Another little handy trick which I use more than I thought I would with #homeassistant is the ability to turn my #PS4 on with the touch of the button.
I can also say to #Alexa:
Alexa, turn my Playstation on
And as if by magic, she will turn my PS4 on for me without me even lifting a finger. I will post more on how to use Alexa with Home Assistant commands in another post.
The app you want to install is called “PS4-Waker“
This tool is really simple to install and by following the instructions on the link above can be done within minutes. You then need to follow the instructions to get it connect to your PS4, you also need to use the PlayStation app on your Android/iOS device as part of the process.
Then to get a switch into HomeAssistant – Just add the following:
# PS4 Switcher
command_on: ‘sudo ps4-waker’
command_off: ‘sudo ps4-waker standby’
friendly_name: PS4 Power
For some time when I wanted to reboot #homeassistant I would also completely reboot my raspberry pi using the command:
But then I found a nice little way of just restarting the service:
sudo systemctl restart home-assistant.service
It’s pretty basic stuff, but if it helps one person I am happy!
Up until recently I was modifying my files via the command line using sudo nano configuration.yaml but a friend said to me why don’t you setup SMB shares on my raspberry pi so I could easily access and edit them. This also comes in handy for checking the home-assistant.log to find out why home assistant hasn’t booted up correctly.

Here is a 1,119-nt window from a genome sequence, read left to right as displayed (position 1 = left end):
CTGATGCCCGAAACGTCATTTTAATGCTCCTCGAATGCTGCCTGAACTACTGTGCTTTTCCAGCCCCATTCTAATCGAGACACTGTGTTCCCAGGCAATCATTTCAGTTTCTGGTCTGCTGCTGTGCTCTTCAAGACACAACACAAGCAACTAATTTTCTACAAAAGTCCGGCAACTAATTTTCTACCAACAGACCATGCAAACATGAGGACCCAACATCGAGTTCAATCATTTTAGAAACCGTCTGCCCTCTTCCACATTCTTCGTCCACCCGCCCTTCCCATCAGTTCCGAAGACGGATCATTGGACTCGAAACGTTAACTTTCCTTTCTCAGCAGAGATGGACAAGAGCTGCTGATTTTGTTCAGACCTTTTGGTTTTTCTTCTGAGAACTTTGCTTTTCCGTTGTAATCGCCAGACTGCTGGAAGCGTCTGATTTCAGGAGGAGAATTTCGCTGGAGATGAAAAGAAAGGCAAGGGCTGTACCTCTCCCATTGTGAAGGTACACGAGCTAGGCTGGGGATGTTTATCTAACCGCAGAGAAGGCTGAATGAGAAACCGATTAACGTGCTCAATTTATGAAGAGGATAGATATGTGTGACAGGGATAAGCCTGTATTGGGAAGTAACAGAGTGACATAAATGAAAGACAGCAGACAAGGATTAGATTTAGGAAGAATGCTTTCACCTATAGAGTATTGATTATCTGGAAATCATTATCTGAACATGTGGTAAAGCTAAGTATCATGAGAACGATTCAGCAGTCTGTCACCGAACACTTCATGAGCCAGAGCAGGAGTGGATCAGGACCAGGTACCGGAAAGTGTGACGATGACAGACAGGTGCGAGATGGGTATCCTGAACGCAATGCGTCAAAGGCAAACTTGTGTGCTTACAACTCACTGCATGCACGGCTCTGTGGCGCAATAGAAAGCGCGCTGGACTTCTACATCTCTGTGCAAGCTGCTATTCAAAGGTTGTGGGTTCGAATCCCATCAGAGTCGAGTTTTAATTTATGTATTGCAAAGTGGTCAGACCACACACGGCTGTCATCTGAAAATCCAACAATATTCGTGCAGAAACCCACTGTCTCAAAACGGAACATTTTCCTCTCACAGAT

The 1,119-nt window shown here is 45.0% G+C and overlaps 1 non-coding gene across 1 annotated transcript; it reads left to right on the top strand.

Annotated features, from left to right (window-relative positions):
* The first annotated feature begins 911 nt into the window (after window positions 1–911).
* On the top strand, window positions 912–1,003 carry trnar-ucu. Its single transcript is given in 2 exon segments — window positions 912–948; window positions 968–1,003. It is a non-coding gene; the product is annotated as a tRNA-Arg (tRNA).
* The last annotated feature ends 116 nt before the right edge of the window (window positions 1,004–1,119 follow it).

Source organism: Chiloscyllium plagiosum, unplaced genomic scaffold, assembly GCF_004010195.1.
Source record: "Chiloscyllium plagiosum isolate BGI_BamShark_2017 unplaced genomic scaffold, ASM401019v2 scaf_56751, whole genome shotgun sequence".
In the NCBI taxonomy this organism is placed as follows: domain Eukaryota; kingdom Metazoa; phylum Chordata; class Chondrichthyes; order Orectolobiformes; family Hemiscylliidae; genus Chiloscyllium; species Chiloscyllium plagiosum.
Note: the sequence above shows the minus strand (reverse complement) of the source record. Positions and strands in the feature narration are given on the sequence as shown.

First if you haven’t already you need to install samba
sudo apt-get install samba samba-common-bin
Now you will need to edit your config file to setup the shares
sudo nano /etc/samba/smb.conf
Now here is a snippet from my smb.conf file you can find the shares within the smb.conf file by searching for:
path = /
comment = No comment
browsable = yes
read only = no
valid users =
writable = yes
guest ok = yes
public = yes
create mask = 0777
directory mask = 0777
force user = root
force create mode = 0777
force directory mode = 0777
hosts allow =
So the above now shows within my folders as:
I’ve been using HomeAssistant for a while and as my configuration.yaml file gets larger and larger it’s getting more and more passwords and api keys in. I wanted to neaten this up and also helps when you want to send the configuration.yaml file to other people to ask for help etc.
By using !secret options you can hide all of your passwords and api keys in a different file and can still be read by home assistant.
In the root of your home assistant directory create a file called secrets.yaml
add lines such as:
now within your configuration.yaml file where the password for the above is, simply type: !secret http_password
This will then read the secrets.yaml file and load the password from this file. This can also be done for api codes as well and keeps some extra security on your configuration.yaml file